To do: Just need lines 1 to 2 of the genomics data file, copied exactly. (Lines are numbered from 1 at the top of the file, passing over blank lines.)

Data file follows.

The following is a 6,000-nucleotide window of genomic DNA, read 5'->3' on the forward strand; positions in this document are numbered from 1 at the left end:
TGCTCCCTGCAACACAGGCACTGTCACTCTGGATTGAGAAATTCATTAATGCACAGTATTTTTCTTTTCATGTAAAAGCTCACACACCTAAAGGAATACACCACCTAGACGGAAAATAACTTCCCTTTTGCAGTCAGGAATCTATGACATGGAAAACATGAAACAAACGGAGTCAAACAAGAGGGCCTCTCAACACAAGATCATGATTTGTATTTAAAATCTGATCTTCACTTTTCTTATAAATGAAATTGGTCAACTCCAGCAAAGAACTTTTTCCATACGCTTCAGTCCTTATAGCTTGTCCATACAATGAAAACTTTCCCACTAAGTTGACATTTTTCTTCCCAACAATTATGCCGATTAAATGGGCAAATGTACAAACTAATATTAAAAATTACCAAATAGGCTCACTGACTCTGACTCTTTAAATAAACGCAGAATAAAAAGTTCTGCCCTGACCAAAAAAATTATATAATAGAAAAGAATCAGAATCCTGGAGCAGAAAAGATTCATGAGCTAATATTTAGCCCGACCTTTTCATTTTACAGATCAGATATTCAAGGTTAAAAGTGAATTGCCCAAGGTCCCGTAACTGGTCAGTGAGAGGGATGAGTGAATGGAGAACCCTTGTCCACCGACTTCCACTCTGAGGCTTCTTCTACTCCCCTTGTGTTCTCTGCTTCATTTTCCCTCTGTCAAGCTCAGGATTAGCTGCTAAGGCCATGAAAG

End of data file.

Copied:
The following is a 6,000-nucleotide window of genomic DNA, read 5'->3' on the forward strand; positions in this document are numbered from 1 at the left end:
TGCTCCCTGCAACACAGGCACTGTCACTCTGGATTGAGAAATTCATTAATGCACAGTATTTTTCTTTTCATGTAAAAGCTCACACACCTAAAGGAATACACCACCTAGACGGAAAATAACTTCCCTTTTGCAGTCAGGAATCTATGACATGGAAAACATGAAACAAACGGAGTCAAACAAGAGGGCCTCTCAACACAAGATCATGATTTGTATTTAAAATCTGATCTTCACTTTTCTTATAAATGAAATTGGTCAACTCCAGCAAAGAACTTTTTCCATACGCTTCAGTCCTTATAGCTTGTCCATACAATGAAAACTTTCCCACTAAGTTGACATTTTTCTTCCCAACAATTATGCCGATTAAATGGGCAAATGTACAAACTAATATTAAAAATTACCAAATAGGCTCACTGACTCTGACTCTTTAAATAAACGCAGAATAAAAAGTTCTGCCCTGACCAAAAAAATTATATAATAGAAAAGAATCAGAATCCTGGAGCAGAAAAGATTCATGAGCTAATATTTAGCCCGACCTTTTCATTTTACAGATCAGATATTCAAGGTTAAAAGTGAATTGCCCAAGGTCCCGTAACTGGTCAGTGAGAGGGATGAGTGAATGGAGAACCCTTGTCCACCGACTTCCACTCTGAGGCTTCTTCTACTCCCCTTGTGTTCTCTGCTTCATTTTCCCTCTGTCAAGCTCAGGATTAGCTGCTAAGGCCATGAAAG